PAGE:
Archive for the 'Craig’s Novels' Category

April 17, 2015


Rigged for red. Ready to surface in all respects. The surfacing alarm sounding.

The S-55 gently broke the surface of Savo Sound, the ocean inlet the men of the beleaguered Pacific Fleet were calling Iron Bottom Sound after numerous sharp naval battles.

Ready for the first night watch of the day, Charlie held the ladder tightly as the hatch partly opened. A heavy blast of sour air roared past him.

After the air pressure equalized and the tempest subsided, he climbed up and looked around. It was a routine to which he’d already become accustomed, but he felt a special urgency about it now.

They were in the Slot, and they’d received a message to expect a Japanese naval force passing through the area later tonight. After days of seeing no enemy ships, it was exciting news.

He took his time and scanned the area thoroughly. Aided by the budding moon, his night-adapted eyes picked out Savo Island to the east, Guadalcanal to the south.

“All clear,” he called down. “Lookouts to the bridge.”

Steam drifted out of the open hatch. His men emerged and took their stations.

Charlie took a deep breath of the clean air and inhaled the vital scent of jungle wafting from the nearby islands. After a day in the people tank, it smelled sweeter than Evie’s perfume. The temperature was considerably cooler topside at seventy-five degrees.

The main induction opened to suck the cool night air into the boat for both the crew and the engines. The diesels fired up to charge the battery while the boat stood-to facing north by west. By the end of Charlie’s watch, the battery had fully charged, and both diesels were assigned to the propellers. The old sea wolf was ready to hunt.

Rusty entered the bridge. “Permission to relieve you and your squires, noble sir. As incentive for that permission, I can tell you a sumptuous meal awaits you in the wardroom.”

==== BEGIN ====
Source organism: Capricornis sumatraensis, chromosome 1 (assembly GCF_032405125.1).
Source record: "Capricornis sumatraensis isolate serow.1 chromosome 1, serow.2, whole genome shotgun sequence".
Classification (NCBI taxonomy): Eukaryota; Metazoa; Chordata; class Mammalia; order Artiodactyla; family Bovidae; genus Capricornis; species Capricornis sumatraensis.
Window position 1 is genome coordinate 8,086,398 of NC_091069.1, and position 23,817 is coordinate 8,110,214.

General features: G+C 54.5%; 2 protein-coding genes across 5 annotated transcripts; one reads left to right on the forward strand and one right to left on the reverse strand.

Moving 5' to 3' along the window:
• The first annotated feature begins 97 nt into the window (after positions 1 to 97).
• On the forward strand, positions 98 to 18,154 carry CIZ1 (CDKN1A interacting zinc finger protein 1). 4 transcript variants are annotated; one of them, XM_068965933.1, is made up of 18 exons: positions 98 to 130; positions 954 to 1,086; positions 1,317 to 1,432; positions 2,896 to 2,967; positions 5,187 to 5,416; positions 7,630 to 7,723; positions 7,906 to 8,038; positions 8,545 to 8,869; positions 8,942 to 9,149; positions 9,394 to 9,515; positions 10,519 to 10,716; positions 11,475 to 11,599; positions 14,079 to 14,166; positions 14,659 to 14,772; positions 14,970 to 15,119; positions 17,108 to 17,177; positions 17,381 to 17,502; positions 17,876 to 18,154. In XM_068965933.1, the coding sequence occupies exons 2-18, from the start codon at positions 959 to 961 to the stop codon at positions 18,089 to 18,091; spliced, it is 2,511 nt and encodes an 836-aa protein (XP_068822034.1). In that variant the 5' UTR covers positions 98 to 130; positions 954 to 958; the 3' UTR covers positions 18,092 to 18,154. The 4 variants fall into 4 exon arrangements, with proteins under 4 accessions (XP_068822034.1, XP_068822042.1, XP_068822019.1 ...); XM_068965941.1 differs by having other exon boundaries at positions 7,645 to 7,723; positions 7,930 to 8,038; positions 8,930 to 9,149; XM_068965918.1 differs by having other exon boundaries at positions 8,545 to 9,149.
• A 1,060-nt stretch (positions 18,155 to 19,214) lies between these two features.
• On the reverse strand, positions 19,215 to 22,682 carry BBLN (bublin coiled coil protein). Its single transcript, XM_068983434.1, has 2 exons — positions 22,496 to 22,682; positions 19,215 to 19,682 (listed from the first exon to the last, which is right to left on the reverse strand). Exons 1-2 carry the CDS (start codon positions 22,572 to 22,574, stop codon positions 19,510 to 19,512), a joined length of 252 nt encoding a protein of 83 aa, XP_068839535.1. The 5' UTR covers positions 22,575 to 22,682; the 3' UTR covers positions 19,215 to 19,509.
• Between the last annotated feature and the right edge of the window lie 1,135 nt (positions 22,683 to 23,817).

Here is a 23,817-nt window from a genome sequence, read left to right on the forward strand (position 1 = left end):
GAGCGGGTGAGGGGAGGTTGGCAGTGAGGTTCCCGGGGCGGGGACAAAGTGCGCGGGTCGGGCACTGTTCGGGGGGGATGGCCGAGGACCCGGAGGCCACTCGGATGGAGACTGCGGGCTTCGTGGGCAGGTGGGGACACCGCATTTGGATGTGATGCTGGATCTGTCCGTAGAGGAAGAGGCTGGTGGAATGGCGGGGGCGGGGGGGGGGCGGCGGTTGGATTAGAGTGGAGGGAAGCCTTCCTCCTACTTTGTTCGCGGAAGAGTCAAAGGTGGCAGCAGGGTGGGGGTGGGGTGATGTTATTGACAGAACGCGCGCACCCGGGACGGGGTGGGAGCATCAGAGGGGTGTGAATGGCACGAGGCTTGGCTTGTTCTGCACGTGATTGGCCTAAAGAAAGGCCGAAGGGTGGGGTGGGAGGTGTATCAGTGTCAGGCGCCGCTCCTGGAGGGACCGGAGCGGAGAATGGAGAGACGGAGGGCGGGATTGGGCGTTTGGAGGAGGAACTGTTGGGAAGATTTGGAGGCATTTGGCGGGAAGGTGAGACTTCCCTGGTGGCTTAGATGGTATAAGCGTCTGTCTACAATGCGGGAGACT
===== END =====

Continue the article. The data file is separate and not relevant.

“In that case, permission granted,” Charlie said. “What’s the cook serving up for dinner?”

“Pot roast and cock, and he’s all out of pot roast.”

Charlie laughed. Ever since the S-55 entered the Solomons, the men had stopped their shirking and horsing around and went to work with silent efficiency. But not Rusty. Not even the tension of imminent combat could keep the able lieutenant from his wisecracks.

Kidding aside, despite the hardships of service, submariners ate better than anybody else in the Navy, at least while the fresh provisions lasted. Right now, pot roast sounded fantastic.

“All sectors clear,” he told Rusty. “A dozen lighted planes, far off and coming across the stern, were reported. Navy fighters landing at Henderson Field.”

“Hopefully, they bombed those tin cans headed our way.”

“We should be so lucky,” Charlie agreed, though he was itching for a fight.

As the new watch manned their stations, he descended the stairs to the cigarette deck and then the main deck. He tied a metal bucket to a manila rope, tossed it over the side, and pulled up cool seawater. Then he started a quick sponge bath.

For a war zone, the scene struck him as peaceful. The slim moon’s light glimmered on the water, which lapped gently against the boat’s hull. His romantic Evie would have loved it.

He heard a distant droning and perked up. Charlie hustled back to the bridge while the watch scanned the skies.

A burst of light flared in the distance and died out. Then another. Moments later, he heard the first boom. Red tracers streamed into the night.

“Ho-lee shit,” one of the watchmen said.

More bright flashes, an entire cluster of them, brightened the horizon. The air filled with thunder and the distant wail of an air raid siren. Searchlights swept the sky.

The Japanese were bombing the airfield on Guadalcanal.

“Lookouts, get below,” somebody shouted up the shaft. “Clear the bridge!”

Bodies poured down the hatch. Charlie dropped to the deck and hustled out of the way. One by one, the rest of the men came down after him, talking excitedly.

“Hatch secured!” Rusty called from above.

The captain said, “Dive!”

The diving alarm sounded. The main induction clanged shut.

“Pressure in the boat, green board,” Reynolds reported. The boat was sealed up tight.

The S-55 rapidly slid into the black waters and achieved a good trim at periscope depth. The engines cut out. The electric motors engaged the propellers.

“Planes, forty-five feet.”

“What’s going on?” Charlie asked Rusty.

The lieutenant shrugged. “The captain pulled the plug.”

“Silence!” Kane roared, quieting them all.

The men stared at the captain. The captain stared at the soundman.

“I’ve got a turn count of three twenty-five RPM,” Marsh said. “Now I’m hearing multiple sets of screws. Light screws. Speed estimated twenty-five knots.”

Charlie grinned. That sounded like destroyers!

Marsh added, “Estimated range, eight thousand yards.”

The captain put on his sou’wester hat and oilskins. “Up scope.”

He peered into the dark, whistling a pop tune while water splashed on his shoulders. “Give me a bearing, Marsh.”